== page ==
Tuesday, March 1, 2011

Sensing Crisis and Opportunity

Several months ago I was walking our dog Scout on a wooded trail in Anchorage.  As this trail winds through the spruce and birch, there are several sharp turns that leave the hiker blind as to what lies just around the bend.  It was on one such sharp bend in the road that I looked up just in time to see the rear half of a bull moose about 8 feet in front of me.  I stopped dead in my tracks and suddenly realized why Scout – usually so ambitious on this trail – had  been so hesitant the last 30 feet or so.  His senses were already alert to the sounds and smells of the moose I was incapable of sensing.  Further, his inability to say, “Moose ahead, knucklehead!” left him with the option of applying his brakes and hoping his human would sense this sudden lack of enthusiasm as a signal of approaching crisis.

Well, we backed away and watched for a moment.  Moose will move only when they’re darn good and ready.  Judging by the enthusiasm with which the bull moose was tearing into the birch trees, this guy appeared to have just started his salad and was planning on staying in that spot for the main course.  Due to the narrow trail, just skirting around the backside of the moose was not an option.  So, not wanting to further alarm Scout (or myself), I said, “Well Scout, here’s an opportunity to explore these woods!”  So off through the undergrowth we went, making a large semi-circular detour around the moose.

For some reason, the memory of this fairly common Alaskan event has been churning in my heart and mind for the past several days.  The notion of being lost in thoughts and whatever is in your earbuds almost causing a collision with the business end of a 2,000 pound kicking machine; the idea that there are some around us who sense a crisis but whose signals we ignore; the reality that crisis in one path is an opportunity to create/explore another…these are all speaking to me as one who is leading a church in today’s culture.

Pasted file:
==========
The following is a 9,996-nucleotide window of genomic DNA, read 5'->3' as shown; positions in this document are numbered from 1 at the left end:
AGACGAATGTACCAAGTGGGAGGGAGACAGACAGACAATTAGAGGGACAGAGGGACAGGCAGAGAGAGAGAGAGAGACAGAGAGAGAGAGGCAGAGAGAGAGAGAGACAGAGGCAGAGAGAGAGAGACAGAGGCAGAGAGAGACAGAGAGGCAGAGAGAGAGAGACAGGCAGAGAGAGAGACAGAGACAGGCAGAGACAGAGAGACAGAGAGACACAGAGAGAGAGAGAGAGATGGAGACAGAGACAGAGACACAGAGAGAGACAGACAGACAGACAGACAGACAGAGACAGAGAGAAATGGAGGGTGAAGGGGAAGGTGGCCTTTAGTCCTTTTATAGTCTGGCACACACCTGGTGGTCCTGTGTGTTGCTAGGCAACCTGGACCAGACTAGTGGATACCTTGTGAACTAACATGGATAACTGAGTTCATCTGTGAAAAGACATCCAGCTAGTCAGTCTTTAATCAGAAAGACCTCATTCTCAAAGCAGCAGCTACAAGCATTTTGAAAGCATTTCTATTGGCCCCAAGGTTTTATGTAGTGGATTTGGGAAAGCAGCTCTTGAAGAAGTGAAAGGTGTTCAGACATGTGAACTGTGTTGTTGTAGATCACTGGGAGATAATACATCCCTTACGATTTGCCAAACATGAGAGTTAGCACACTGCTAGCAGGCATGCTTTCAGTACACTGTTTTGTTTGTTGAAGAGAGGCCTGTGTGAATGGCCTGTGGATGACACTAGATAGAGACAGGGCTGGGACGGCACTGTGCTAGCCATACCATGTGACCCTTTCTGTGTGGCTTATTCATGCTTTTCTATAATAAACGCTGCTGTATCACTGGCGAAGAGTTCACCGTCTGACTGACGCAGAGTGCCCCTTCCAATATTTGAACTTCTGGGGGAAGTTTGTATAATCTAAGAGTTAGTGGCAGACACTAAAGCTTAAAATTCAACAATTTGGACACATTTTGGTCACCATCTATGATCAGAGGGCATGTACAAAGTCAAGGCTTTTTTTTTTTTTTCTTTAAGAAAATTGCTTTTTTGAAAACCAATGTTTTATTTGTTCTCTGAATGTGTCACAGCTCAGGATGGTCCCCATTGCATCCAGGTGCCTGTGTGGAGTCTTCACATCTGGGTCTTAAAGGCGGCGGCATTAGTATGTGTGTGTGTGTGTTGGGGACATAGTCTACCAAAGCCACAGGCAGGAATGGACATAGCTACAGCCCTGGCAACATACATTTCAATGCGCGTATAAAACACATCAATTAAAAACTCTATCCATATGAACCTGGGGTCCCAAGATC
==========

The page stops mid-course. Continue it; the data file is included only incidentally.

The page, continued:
Nearly every denomination – as well as many, many congregations – are facing a krisis – the Greek word meaning “moment of decision,” from which we get our word crisis.  What makes a crisis a crisis is the fact that we must make a decision.  During a financial crisis, we must decide what gets funded and what we eliminate.  During a political crisis, people must choose whom to follow, or, at the very least, which form of political fallout is most preferable.  I wonder if the crisis the church has encountered is more than the financial or political crises usually described by denominational judicatories.  I wonder if it isn’t, first and foremost, a spiritual crisis.

I’ll just speak for my own tribe (to use Leonard Sweet’s term for denomination): United Methodism.  We have been walking blithely and blindly along the same path for decades.  Our earbuds have been blaring traditional hymns and annual reruns of debates we’ve endured for more than 30 years.  And now, without so much as a warning, the trail seems to have taken a sharp turn and the 2000 pound moose in the way presents itself in the form of financial and political crises, a postmodern culture whose language we seem to be able to understand or speak, and a population whose collective opinion of church institutions and their leadership is just above that of politicians.

Sadly, the ‘Scouts’ of the world have been trying to get our attention for awhile shouting, “Spiritual moose ahead, knucklehead!”   But, continuing our walk and pace have over-ridden both our willingness and ability to pay attention to their ‘braking’ behaviors.  Whatever hesitation unchurched individuals in our communities have toward our institutional churches must express more about their spirituality than ours has been our theory of operation.

Folks, it’s time to see the opportunity to create new trails.  They will not look or feel like the ones on which we’ve been walking for so long.  We will be clearing some brush and dealing with the prickly spines of devil’s club.  Some of these trails are already being blazed: micro-churches, online ministries, monastic movements, entrepreneurial ministries…  Or, we could just stand and look at the back end of that moose, I guess.

1 comment:

  1. Love the moose and trail metaphor, Jon. Churches love to imitate culture and Alaskans have learned to manage by crisis and so have we in the Church. But as you point out we have "this moment of decision," this opportunity to get it right. God is doing a new thing and we have to be willing to stomp out a new trail.

    Dave Beckett